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Title: The μ-calpain-ezrin axis : a potential target for therapy in inflammatory disease
Author: Roberts, Rhiannon Emma
ISNI:       0000 0004 6496 399X
Awarding Body: Cardiff University
Current Institution: Cardiff University
Date of Award: 2017
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Neutrophils are the most abundant class of white blood cell in humans. They are among the first inflammatory cells to respond during infection or tissue damage, and their excessive recruitment to synovial joints in rheumatoid arthritis has been implicated in the progression of the disease. The process of neutrophil extravasation from blood vessels involves a rapid expansion of the available cell surface area. This ~200% increase is facilitated by the release of cell membrane microridges. As ezrin forms crucial cross-links between the plasma membrane and cortical F-actin, in neutrophils and other myeloid cells, it is thought to maintain the structure of these microridges, which act as a reservoir of plasma membrane for spreading. It has been suggested that elevating the cytosolic Ca2+ concentration, thereby activating the Ca2+-activated cysteine protease μ-calpain, would break the ezrin link and permit cell spreading. This thesis has investigated the relationship between, μ-calpain, ezrin and Ca2+ concentration. Through immunocytochemistry, confocal microscopy of live phagocytosis and chemotaxis experiments, observations in neutrophils have been complemented by investigations in a RAW 264.7 model cell line, amenable to transfection. By generating the novel genetically encoded Ca2+ indicator EPIC (Ezrin Peripheral Indicator of Ca2+), it has been possible to experimentally measure the cytosolic Ca2+ concentration in ezrin-rich microdomains beneath plasma membrane microridges, in transfected myeloid cells, during Ca2+ influx. It has thus been found that sub-membranous cytosolic Ca2+ in these microridges reaches highmicromolar concentrations, well within the range required to activate μ-calpain and result in ezrin cleavage. The work in this thesis contributes to the understanding of the molecular mechanisms which govern neutrophil morphological changes during events such as phagocytosis and extravasation. It is hoped that these findings will help contribute towards the body of research aimed at influencing the design of novel therapeutics to treat autoimmune conditions.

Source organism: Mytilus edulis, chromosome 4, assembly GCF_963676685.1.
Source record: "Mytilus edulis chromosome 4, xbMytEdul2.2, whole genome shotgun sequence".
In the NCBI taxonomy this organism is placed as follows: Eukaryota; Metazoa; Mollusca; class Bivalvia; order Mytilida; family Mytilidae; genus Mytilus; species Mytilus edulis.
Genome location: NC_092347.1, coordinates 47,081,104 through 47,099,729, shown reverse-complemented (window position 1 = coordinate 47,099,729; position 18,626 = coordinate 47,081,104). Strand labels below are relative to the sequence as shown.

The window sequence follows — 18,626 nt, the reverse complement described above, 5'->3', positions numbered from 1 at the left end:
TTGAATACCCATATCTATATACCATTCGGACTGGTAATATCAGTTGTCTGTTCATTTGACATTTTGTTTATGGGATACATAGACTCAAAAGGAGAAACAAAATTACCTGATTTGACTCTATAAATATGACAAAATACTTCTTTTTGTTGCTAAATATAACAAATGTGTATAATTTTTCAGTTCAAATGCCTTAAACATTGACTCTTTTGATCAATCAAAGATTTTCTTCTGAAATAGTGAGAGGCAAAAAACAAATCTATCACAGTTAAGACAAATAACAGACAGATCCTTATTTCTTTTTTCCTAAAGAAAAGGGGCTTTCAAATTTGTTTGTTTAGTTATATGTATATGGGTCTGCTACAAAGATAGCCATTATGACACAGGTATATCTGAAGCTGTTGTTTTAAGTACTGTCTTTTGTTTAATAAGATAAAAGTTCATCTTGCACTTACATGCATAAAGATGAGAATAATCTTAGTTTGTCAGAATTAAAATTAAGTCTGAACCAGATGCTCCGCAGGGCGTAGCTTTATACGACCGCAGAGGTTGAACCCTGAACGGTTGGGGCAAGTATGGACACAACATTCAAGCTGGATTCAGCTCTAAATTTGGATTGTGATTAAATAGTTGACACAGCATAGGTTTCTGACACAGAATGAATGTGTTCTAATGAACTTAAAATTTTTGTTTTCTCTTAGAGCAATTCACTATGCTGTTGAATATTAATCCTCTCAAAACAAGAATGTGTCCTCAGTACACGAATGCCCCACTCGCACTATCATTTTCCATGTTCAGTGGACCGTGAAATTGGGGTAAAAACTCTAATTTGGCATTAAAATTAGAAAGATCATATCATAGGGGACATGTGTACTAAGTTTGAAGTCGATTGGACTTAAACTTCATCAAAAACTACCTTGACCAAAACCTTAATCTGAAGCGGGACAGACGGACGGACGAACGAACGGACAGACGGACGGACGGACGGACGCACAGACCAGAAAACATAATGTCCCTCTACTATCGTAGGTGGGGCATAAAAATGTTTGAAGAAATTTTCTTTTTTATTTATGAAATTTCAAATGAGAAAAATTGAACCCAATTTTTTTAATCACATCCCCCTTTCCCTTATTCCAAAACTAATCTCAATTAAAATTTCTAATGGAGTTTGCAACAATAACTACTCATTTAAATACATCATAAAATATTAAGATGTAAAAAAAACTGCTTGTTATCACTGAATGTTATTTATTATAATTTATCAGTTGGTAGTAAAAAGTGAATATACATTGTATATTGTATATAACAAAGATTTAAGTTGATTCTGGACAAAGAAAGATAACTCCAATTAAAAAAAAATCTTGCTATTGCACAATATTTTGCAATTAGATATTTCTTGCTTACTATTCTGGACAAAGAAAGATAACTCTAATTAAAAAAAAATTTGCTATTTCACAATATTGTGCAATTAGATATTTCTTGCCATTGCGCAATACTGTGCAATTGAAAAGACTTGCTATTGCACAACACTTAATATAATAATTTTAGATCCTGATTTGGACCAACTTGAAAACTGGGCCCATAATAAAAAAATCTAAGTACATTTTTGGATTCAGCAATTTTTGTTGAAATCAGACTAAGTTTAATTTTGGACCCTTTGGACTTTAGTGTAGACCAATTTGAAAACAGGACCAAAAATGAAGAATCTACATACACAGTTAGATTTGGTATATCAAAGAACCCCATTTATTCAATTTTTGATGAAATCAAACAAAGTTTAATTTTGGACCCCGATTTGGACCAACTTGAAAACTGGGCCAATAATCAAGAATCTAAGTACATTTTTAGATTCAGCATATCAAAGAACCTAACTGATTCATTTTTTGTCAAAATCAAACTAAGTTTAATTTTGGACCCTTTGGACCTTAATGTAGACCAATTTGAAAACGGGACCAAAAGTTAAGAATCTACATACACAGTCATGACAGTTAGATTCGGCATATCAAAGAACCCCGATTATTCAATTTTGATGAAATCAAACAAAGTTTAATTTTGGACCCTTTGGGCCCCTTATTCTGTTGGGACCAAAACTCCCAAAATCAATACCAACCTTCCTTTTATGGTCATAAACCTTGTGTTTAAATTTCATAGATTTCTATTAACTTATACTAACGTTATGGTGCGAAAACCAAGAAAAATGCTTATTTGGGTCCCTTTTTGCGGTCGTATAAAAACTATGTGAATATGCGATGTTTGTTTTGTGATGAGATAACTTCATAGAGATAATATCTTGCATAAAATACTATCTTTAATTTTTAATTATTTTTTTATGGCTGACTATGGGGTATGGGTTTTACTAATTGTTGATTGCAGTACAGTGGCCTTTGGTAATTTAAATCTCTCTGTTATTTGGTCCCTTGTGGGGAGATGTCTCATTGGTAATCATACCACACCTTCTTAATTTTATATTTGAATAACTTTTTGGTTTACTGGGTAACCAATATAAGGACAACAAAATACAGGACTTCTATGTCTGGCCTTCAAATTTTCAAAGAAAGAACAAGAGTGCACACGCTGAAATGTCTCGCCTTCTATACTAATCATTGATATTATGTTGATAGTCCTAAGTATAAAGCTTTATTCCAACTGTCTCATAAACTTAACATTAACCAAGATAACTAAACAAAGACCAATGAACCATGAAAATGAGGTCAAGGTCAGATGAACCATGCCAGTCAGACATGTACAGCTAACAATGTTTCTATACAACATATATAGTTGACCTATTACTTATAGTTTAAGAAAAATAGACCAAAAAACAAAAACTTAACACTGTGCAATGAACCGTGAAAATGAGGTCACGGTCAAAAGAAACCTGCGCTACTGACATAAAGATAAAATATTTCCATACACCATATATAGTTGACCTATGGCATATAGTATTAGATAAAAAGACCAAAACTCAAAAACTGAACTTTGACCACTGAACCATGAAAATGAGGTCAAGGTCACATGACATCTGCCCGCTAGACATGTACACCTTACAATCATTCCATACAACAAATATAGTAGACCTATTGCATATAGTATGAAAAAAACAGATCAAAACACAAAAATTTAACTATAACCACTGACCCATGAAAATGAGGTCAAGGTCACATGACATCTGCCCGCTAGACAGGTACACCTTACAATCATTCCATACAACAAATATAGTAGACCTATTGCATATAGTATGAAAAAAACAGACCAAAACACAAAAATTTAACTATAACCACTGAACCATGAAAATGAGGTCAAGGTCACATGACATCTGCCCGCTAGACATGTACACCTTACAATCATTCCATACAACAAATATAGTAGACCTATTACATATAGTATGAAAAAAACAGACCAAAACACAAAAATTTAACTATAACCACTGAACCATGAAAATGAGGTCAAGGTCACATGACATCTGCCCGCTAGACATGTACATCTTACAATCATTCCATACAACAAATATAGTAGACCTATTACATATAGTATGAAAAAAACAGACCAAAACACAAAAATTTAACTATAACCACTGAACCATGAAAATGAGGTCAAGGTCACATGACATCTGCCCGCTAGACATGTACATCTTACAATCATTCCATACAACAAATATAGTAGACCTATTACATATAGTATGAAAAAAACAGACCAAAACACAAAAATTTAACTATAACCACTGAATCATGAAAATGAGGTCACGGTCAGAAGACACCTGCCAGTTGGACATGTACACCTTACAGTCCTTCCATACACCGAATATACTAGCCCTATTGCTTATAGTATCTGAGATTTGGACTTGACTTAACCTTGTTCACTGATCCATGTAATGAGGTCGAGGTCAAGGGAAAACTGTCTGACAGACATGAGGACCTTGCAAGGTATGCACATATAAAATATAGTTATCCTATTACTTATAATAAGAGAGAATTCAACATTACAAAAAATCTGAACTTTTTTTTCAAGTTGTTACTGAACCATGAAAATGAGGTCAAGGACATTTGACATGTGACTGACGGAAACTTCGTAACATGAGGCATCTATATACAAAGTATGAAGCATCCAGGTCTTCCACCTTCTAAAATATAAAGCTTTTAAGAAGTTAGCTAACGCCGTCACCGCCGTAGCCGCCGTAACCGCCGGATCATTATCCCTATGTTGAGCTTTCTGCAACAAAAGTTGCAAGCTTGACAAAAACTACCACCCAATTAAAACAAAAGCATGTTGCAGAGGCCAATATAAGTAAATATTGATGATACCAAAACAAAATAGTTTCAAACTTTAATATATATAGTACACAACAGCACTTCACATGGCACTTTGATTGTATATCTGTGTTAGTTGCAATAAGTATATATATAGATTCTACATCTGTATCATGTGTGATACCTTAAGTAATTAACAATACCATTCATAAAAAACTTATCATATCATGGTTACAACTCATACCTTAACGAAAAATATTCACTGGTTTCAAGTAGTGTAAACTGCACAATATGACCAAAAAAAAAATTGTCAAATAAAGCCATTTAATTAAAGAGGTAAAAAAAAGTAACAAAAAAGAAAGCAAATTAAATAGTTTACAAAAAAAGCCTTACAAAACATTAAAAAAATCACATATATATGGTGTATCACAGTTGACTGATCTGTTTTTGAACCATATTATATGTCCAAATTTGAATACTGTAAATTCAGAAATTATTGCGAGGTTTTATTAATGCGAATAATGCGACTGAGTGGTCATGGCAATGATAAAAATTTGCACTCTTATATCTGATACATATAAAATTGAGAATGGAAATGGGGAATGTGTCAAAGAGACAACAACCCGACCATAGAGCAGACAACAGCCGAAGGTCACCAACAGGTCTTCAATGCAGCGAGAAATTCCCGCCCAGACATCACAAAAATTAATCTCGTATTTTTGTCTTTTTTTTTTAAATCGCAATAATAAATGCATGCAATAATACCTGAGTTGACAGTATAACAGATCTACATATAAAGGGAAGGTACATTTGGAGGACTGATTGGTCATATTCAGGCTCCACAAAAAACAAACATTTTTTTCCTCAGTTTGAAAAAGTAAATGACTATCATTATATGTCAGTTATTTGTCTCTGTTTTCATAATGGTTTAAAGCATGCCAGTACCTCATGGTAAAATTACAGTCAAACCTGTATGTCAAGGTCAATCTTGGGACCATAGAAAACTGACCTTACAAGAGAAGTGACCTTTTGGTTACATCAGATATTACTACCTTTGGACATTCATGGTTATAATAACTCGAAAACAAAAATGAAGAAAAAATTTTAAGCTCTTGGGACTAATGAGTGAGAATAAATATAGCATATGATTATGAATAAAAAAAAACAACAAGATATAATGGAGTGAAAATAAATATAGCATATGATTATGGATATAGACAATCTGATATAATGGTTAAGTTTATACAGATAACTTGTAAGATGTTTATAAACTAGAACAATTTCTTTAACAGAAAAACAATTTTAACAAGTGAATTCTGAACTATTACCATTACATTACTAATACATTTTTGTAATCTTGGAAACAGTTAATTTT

Supervisor: Not available Sponsor: Not available
Qualification Name: Thesis (Ph.D.) Qualification Level: Doctoral
EThOS ID:  DOI: Not available